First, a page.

I tend to like light, powdery scents – Versace’s Baby Rose Jeans is a favorite.

  2. foodmomiac Dec 11 at 2:07 pm Reply Reply

    I agree with trying something on the lighter side. I’d try the Demeter fragrances. I know that these are at Sephora. The scents are fun (laundromat, dirt, tomato) and they are SUPER light.

  3. heels Dec 11 at 2:18 pm Reply Reply

    I, too, don’t like strong perfume smells. I like to use a normal perfume but, instead of spraying it directly on, I either spray it in the air and then walk into it or spray it (very lightly!) on the clothes I will wear the next day and then let it evaporate over night (if you don’t choose yor clothes the night before, you could try just choosing your bra and spraying that). I never apply it to my neck or my wrists.

  4. Alice Dec 15 at 10:13 pm Reply Reply

    I had exactly this problem, and for me it wasn’t an allergy, and I went from nausea and headaches when perfume was on me, or anyone in my vicinity, to looking fwd to wearing perfume almost every day. And the small pleasures, they are not to be underestimated. I have two key pieces of advice: 1. Find something you love, and try something non-floral. If you can, try something spendy. I think these tend to be less one-note and more complex and therefore less nauseating. I love Shalimar, but experiment. Go to Nieman’s or Saks and let the ladies help you. And 2. This one is really the key. Buy perfume (parfum or eau de parfum) NOT in spray form. You can dab it on, control where it goes, and use a tiny amount to achieve what you want. And it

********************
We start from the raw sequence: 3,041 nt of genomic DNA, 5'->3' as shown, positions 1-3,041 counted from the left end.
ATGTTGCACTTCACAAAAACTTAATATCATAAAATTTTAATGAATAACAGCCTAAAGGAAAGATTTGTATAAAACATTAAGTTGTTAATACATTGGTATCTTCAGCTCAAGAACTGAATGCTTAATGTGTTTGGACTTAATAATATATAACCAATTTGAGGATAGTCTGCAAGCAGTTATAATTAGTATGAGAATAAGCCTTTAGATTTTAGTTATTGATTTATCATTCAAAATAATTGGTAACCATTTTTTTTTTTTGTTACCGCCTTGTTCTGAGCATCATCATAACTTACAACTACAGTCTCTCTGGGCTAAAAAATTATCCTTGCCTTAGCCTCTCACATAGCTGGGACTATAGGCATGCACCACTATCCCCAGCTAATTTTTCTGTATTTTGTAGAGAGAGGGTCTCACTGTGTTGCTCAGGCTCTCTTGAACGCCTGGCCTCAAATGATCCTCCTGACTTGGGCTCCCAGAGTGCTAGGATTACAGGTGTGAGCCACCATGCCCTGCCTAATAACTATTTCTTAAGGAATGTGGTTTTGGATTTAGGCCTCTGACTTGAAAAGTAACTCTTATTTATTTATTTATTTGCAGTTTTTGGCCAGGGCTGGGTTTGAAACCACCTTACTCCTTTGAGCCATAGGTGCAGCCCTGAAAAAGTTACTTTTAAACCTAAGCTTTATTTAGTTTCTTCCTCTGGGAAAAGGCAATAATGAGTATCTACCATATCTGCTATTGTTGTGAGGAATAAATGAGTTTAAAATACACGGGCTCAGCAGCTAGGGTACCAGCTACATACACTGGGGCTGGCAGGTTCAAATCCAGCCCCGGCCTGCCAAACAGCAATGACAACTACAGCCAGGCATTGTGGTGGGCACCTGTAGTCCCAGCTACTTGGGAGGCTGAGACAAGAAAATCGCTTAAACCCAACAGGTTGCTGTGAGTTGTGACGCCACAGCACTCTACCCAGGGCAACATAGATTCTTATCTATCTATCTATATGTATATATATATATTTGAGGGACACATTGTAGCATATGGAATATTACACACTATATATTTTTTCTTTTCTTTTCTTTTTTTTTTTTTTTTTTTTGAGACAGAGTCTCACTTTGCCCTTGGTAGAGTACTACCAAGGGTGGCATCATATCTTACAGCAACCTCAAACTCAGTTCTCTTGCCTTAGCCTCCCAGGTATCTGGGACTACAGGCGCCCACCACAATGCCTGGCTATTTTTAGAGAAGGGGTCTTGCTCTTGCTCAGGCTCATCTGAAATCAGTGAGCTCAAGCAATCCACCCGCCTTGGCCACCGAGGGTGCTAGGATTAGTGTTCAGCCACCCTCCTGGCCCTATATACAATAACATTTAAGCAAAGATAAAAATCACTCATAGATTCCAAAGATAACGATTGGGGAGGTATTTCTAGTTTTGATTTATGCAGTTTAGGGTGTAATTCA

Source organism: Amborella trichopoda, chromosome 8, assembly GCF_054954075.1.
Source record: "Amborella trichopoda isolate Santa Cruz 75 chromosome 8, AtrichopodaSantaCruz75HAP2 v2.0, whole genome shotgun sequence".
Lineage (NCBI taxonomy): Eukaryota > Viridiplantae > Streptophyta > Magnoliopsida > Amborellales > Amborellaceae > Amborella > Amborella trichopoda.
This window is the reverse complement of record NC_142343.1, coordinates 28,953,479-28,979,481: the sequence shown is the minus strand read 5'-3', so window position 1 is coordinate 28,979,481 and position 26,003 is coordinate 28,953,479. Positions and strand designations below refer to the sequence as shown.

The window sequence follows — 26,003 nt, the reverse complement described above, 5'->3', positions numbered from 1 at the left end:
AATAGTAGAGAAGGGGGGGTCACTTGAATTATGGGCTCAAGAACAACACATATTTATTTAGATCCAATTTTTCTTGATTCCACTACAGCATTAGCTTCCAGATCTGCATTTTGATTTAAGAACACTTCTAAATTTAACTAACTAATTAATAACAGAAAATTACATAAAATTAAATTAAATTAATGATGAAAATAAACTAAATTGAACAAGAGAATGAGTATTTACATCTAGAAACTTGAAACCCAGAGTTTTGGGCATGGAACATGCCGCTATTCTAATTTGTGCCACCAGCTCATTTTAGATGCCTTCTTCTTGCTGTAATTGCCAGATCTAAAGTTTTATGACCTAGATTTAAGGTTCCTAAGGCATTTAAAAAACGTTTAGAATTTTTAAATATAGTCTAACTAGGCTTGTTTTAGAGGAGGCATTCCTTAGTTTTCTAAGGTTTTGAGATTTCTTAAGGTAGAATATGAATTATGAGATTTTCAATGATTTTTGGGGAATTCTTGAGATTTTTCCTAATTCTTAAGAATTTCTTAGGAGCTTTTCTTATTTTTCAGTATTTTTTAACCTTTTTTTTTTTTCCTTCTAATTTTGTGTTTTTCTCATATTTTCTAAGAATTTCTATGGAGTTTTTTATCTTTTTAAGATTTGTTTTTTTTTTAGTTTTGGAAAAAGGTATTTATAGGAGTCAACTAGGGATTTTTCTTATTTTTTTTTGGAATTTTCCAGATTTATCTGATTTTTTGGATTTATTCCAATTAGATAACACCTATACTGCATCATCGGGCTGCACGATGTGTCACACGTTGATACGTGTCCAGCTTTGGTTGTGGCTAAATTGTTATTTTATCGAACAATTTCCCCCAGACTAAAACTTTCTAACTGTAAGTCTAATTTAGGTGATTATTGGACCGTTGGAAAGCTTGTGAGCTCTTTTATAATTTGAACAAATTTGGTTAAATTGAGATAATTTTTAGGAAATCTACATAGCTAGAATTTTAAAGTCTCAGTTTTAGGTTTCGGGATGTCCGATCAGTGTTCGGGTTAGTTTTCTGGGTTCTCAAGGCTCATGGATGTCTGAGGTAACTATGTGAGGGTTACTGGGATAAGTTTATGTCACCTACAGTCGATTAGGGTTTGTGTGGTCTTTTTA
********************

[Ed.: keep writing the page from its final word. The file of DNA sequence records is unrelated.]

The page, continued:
5. Kim N Dec 17 at 8:54 pm Reply Reply

    I have had problems with perfumes and some lotions as well. There have been many times I have thought I found a scent I could wear, only to get a migraine headache and non stop sneezing a week later. I found two scents I liked by Origins, which is found at many department stores such as Nordstrom or Macy’s. The grapefruit scent I loved for a week and then started to break out in small hives. They happily let me exchange it for a ginger scented lotion that complimented the ginger spray I had found. I wore it for two years until I decided I wanted a change. The past few months I have been wearing the jasmine vanilla scent from the Aromatherapy line at Bath and Body Works. It isn’t really a mild scent, but for some reason it has not affected me in the least bit and I get a lot of compliments when I wear it. If you continue to struggle finding a scent that doesn’t drive you crazy I would suggest looking for a fabric softener with a scent that you love, as long as it doesn’t bother you as well, and just go with the fresh and clean smell. I still skip my jasmine vanilla lotion once in awhile so I can smell like April Fresh Downy!

  6. Katherine Aug 27 at 12:30 am Reply Reply

    So far, Philosophy’s “Amazing Grace” perfume has been the only thing to ever give me an allergic reaction! I broke out in a skin rash on my wrists and neck, which didn’t go away for weeks. I don’t know why people are under the impression that Philosophy is safe for people with sensitive skin – it may smell “lighter” but it contains the same irritants.  This is just perpetuating that misinformation. Honestly, if you have sensitive skin or allergies to fragrances, don’t expect to find something you can tolerate packaged in a bottle.